Optimising nutrition for cycling is something that has been chewed over for many years. Attitudes have changed and, in all honesty, nothing has been made a great deal clearer despite the immense amount of money spent on research (largely funded by industry) and development of specialist products. However, while things may not be clearer to “the man on the street” the changes in intake on and off the bike over the last few decades have been dramatic in competitive cycling. This has lead to very different athlete morphologies and improved performance which has filtered through to domestic competitive cycling and recreational riders looking for an edge over their rivals. I’ve limited this blog to off the bike intake – it was getting long.


One of the interesting aspects of the interweb is the ability for people to sit at a computer and create information which can then be quoted and repeated until it becomes accepted as fact. This is not a new phenomenon – it has been done using paper for hundreds of years. The problem is the scientific basis upon which the information is created appears to have diminished and the speed with which things become accepted as facts is now out of control. As a scientist writing a blog it is hard to know where to pitch between opinion and robust evidence-based medicine. This is an opinion piece based on my experience and reading since I did my first university nutrition and dietetics course 22 (blimey) years ago. Some of it is based on solid evidence but some is openly personal experience. It is broken up into a two sections with just a couple of take away points at the end of each. Further detailed blogs to follow.

The following crib sheet may help translate some of it.

What Scientists mean:


Nutrition for health

There can be no doubt that the general Western diet has become a caricature of what it once was: high fat, high carb, low nutrient value. The amount of refined carbohydrate eaten has escalated dramatically over the last century to the point where it makes up the majority of daily Calories eaten by most. If you are still reading this post then you probably know there are two tribes advocating two main approaches to nutrition in performance exercise and you think I’ve just flashed my hand. A bit, but not quite. This is the health section.

If we go back twenty years or so, a few “facts” were established by some influential groups that shaped policy on diet. An interesting train of thought that led to “fact” and some widely held views: high cholesterol is associated with cardiovascular disease, eggs have lots of cholesterol ergo “only eat one egg a week”. Totally reasonable until you explore whether eating eggs raises your cholesterol or not and find that they don’t.

When you eat carbohydrate you break it down into simple sugars and your pancreas releases insulin so your body can use them to store as energy in your liver, muscles and fat. When you continually eat carbohydrate you continually release insulin, you lay down fat, your cells lose their insulin sensitivity and you develop diabetes and cardiovascular disease. Rather than black and white, diabetes or not, I’d like to introduce you to the idea of a grey scale of insulin sensitivity. As a population our diet in recent decades has moved us along the grey scale towards the diabetic range and prevalence of obesity and of cardiovascular disease has gone up.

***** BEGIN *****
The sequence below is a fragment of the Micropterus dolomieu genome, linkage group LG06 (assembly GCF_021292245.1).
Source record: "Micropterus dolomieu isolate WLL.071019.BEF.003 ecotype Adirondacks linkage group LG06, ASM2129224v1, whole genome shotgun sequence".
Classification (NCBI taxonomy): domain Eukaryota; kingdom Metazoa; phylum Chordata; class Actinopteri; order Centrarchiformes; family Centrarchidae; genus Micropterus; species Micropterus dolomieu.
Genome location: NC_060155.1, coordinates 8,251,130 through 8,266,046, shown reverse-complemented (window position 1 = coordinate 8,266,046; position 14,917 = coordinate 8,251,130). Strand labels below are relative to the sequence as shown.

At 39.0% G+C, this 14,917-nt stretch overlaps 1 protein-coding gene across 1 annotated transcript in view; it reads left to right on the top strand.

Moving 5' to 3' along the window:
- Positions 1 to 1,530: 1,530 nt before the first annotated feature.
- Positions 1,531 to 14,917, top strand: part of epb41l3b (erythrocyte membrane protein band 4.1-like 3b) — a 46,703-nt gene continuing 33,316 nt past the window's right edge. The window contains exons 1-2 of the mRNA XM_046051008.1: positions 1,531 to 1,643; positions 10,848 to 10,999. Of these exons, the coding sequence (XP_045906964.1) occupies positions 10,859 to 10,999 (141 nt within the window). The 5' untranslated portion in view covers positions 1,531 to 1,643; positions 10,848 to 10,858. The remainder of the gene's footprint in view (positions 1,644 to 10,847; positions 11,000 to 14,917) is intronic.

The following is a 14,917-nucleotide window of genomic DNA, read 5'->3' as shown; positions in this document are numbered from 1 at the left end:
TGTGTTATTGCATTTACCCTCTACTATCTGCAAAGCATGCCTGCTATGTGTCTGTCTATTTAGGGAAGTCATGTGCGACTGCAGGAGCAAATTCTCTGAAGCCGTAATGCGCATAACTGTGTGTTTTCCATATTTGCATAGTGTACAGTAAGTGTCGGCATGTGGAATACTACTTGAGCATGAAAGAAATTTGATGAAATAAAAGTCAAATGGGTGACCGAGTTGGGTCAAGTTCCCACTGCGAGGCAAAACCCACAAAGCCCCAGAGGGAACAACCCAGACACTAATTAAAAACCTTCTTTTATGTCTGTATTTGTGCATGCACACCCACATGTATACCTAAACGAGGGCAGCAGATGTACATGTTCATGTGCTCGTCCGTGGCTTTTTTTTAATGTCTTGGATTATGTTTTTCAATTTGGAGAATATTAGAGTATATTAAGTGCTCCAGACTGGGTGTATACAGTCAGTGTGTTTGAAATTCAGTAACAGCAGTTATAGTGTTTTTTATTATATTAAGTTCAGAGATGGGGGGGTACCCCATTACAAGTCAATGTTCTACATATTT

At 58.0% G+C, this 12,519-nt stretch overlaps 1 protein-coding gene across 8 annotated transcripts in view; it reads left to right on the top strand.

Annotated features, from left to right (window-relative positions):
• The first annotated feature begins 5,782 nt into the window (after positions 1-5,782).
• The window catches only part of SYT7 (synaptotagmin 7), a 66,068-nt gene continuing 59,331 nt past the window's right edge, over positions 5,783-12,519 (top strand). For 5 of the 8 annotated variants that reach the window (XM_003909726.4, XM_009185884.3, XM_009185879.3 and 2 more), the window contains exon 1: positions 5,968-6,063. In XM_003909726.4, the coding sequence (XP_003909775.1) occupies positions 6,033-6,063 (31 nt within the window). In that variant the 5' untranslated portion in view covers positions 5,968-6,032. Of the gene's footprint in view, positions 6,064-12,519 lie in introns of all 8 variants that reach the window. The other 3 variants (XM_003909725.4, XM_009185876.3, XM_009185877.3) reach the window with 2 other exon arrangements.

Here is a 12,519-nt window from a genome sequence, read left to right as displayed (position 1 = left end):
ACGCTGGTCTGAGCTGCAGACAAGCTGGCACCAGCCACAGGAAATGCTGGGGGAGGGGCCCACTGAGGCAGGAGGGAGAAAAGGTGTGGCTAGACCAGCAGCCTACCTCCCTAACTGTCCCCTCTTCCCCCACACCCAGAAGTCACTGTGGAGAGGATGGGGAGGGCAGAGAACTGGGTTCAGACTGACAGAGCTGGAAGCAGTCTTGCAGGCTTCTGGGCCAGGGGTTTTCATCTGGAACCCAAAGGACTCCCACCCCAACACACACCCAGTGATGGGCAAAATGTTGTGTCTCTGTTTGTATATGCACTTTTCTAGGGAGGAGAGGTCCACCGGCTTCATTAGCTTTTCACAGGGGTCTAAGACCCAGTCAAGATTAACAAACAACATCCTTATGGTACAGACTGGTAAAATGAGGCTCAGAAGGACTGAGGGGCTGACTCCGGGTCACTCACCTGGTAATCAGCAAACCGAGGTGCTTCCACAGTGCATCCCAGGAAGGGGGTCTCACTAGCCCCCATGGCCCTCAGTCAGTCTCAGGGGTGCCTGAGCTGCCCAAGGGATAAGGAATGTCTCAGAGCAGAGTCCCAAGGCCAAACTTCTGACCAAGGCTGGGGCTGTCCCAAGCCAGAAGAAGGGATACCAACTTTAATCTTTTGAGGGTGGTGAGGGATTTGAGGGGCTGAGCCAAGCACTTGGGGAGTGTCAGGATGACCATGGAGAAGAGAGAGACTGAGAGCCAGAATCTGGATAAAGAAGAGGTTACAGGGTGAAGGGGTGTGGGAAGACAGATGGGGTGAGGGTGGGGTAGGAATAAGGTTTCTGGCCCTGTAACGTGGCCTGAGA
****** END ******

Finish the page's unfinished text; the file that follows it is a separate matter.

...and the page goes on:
When I start coaching someone, and these are always people who think they have a pretty good diet, I continue to be amazed by the amount of carbohydrate they eat. Breakfast: cereal, toast and a glass of sugar (they call this orange juice); lunch: sandwich, crisps, lump of sugar (they call this an apple); Dinner: pasta and “sometimes a desert”.

So, while there are a great many things I could talk about under a “Nutrition for health” heading, I’m going to limit the message to: refined carbohydrate is the bad guy and you’re almost certainly eating more than you need. My advice would be try two changes:

  • Carbfest to breakfast: have three scrambled eggs (no toast, no orange juice)
  • Sandwich to salad: have chicken/tuna/ham/tofu salad for lunch (homemade, easy on the dressing)

Nutrition for Cycling

You’ve got to eat fat to burn fat – David Baker 1997

June 3Rd 1966, Giro D Italia, Vittorio Adorni, Jacques Anquetil And Felice Gimondi Eating Spaghetti

As I said in the intro: dramatic changes.

Professional cyclists now pay meticulous attention to what they eat on and off the bike to the extent of obsession in some cases. Last October I saw a competition with a prize of a three course dinner with Geraint Thomas. While the chat would assuredly have been good it would have certainly been a “chips on the way home” job.

My approach to what I’d call “performance related nutrition” has changed over the last ten years or so. I grew up with the dogma depicted in the picture above that the nutritional foundation for endurance performance was carbohydrate intake. (A bit of protein to stop muscle catabolism but there would be plenty of this in the pasta.) The idea behind this was that “It has long been known” when you are exercising over about 60% of VO2max your energy source is about 70% carbohydrate and you need to replenish your muscle glycogen stores before you can train effectively again. The aim was to push up the %VO2max at which you started using your carbohydrate stores with long “fat burning” rides at lower intensity and what is called the “crossover effect up” as high as you could. Repeat and quote until “fact”.